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Monday, October 2, 2023

Towards a plastic pollution-free Nigeria: Strategies and tactics

In line with this year’s World Environment Day theme on beating plastic pollution, Climate and Sustainable Development Network (CSDevNet), in collaboration with partners and other non-state actors, is calling on the Government of the Federal Republic of Nigeria to go beyond rhetoric and mere sloganeering and set in motion the process of banning single-use plastic in Nigeria.

Plastic bottle scavengers
Plastic bottle scavengers and their wares at the Epe Landfill Site/EcoPark in Lagos, Nigeria

The 2018 WED theme represents a veritable opportunity to consider how we can make changes in our everyday lives to reduce the heavy burden of plastic pollution on our natural places, our wildlife – and own health. While plastic has many valuable uses, Nigeria has become over-reliant on single-use or disposable plastic – with severe environmental consequences.

CSDevNet recognises that beating plastic pollution is a huge challenge especially when we consider the perverse culture of current disposable economy. Fifty percent of plastics in use are disposable or single-use type. Globally, we buy one million plastic bottles every minute and use up to five trillion plastic bags every year.

Dumping plastic bottles, bags and cups after a single use is projected to result in our oceans holding more litter than fish by 2050, while an estimated 99 percent of all seabirds will have ingested plastic. There is even evidence that plastic waste threatens soil fertility.  Reports by Ocean Conservancy, suggest that there will be more plastics than fish in the oceans by 2050. Already, plastics have been found in over 60 percent of all seabirds and in all sea turtles’ species that mistake plastic for food. We must beat plastics, for our survival and for the survival of other species. We need fish, not plastics.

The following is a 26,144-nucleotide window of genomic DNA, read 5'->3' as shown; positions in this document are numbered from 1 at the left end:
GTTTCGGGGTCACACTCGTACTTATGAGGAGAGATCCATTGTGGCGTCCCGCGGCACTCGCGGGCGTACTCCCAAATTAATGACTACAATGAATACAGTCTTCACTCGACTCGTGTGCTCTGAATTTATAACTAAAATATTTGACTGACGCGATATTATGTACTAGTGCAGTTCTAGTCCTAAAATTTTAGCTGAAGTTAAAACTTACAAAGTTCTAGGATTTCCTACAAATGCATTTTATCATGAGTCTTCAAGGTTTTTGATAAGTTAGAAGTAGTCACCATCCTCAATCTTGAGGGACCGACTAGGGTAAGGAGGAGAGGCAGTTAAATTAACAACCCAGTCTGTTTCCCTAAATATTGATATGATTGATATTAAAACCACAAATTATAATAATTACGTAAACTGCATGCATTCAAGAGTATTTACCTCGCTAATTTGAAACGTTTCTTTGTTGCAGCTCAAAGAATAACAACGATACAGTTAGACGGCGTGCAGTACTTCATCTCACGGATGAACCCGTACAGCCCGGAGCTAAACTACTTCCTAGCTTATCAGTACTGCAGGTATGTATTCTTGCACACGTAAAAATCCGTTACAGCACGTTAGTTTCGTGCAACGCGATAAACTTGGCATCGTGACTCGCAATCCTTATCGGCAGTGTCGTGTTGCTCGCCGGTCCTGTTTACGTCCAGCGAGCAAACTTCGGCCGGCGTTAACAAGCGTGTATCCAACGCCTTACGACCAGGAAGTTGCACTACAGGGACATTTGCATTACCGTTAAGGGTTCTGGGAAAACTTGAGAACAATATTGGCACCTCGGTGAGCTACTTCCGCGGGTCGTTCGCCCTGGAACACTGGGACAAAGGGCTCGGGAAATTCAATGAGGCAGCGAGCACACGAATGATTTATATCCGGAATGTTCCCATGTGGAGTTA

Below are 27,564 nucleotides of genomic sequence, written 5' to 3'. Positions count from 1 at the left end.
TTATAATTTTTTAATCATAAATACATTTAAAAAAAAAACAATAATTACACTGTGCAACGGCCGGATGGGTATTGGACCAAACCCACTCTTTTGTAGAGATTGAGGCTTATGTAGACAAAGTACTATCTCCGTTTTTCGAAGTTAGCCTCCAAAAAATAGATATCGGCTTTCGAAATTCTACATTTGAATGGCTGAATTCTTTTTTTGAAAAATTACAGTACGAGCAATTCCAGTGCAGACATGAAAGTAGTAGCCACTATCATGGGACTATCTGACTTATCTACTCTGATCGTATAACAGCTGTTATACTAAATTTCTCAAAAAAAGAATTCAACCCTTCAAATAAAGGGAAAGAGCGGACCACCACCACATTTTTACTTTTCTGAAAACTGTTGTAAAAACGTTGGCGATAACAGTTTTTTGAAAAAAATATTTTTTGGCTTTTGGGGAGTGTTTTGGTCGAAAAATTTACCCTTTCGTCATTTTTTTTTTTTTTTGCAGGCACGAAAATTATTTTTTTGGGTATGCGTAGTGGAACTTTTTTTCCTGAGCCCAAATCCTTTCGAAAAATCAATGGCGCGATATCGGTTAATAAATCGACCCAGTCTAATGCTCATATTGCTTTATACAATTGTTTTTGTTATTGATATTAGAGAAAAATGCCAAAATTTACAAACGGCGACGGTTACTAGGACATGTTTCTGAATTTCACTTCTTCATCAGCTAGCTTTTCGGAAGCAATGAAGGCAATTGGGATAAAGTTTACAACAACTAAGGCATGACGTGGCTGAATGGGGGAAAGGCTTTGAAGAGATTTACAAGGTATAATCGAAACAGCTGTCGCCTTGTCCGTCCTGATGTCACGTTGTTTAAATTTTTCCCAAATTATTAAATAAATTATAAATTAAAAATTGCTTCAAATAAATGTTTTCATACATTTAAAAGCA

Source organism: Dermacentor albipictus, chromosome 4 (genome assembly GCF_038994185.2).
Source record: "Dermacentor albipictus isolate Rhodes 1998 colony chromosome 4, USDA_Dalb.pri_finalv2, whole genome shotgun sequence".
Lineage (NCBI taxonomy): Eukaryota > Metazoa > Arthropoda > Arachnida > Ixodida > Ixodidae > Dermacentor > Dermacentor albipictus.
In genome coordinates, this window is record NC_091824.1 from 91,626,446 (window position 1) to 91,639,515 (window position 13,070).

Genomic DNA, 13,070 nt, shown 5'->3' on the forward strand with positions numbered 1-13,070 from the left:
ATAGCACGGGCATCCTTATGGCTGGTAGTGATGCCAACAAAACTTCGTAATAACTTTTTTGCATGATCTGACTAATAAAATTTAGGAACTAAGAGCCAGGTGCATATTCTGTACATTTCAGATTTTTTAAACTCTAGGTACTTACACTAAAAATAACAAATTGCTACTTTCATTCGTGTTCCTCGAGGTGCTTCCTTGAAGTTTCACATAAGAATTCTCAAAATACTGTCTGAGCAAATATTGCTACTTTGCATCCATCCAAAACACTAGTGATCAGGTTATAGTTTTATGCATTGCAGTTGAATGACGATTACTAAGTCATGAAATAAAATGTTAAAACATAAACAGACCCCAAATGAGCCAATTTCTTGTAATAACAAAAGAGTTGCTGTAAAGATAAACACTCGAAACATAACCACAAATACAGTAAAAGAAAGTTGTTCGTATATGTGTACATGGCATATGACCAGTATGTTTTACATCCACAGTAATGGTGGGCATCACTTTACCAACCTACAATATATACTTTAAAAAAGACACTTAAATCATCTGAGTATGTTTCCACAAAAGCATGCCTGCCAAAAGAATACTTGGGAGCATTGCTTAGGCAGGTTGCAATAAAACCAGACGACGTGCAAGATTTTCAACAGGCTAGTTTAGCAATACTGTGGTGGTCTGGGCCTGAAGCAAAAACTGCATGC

The Federal Government of Nigeria has a major role to play in beating plastic pollution and particularly addressing the current scourge of plastic waste on urban and rural landscapes across Nigeria. Across Africa, several African countries (including Côte d’Ivoire, Cameroon, Mauritania, Tunisia, Kenya, Uganda Rwanda, Tanzania, Morocco, and South Africa) have enacted laws related to the ban on the use, manufacture and importation of single-use plastic bags.

In view of the fact that outright bans on single-use plastics without viable and affordable alternatives (such as biodegradables or paper-based alternatives, which are often perceived as more expensive and “less durable”) could negatively affect some sections of society and small and medium-size enterprises, we urge Nigerian authorities to introduce the plastic bag levy, which is favoured in several countries across the globe, including the United Kingdom with significant success in relation to behavioural change towards single use plastics.

In some countries, such as South Africa, it has been reported that funds raised from the plastic bag levies are not entirely used in investing in recycling programmes and programmes that will bring about fundamental behavioural changes both at the individual and at the corporate level, towards beating plastic pollution for good. They are also channelled towards creating empowerment opportunities for the teaming young population.

We believe Nigeria can toe this line by providing incentives such as tax breaks for companies to encourage recycling as well as to transform their production processes towards the production of biodegradable alternatives and also strictly enforcing legislation as part of a holistic programme for sustainably transforming their economy and banning all non-biodegradable plastics from the country.

In line with the above, we call on the Presidency of Nigeria through the Federal Ministry of Environment to orchestrate steps aimed at regulating the manufacture, use and disposal of of single-use plastics in Nigeria. CSDevNet hereby commits itself to collaborating with the National Assembly Committees on the Environment, Habitat and Climate Change and other relevant non-state actors in the aggregated efforts at crafting an institutional framework to tackle the plastic menace in the country.

By Atâyi Babs

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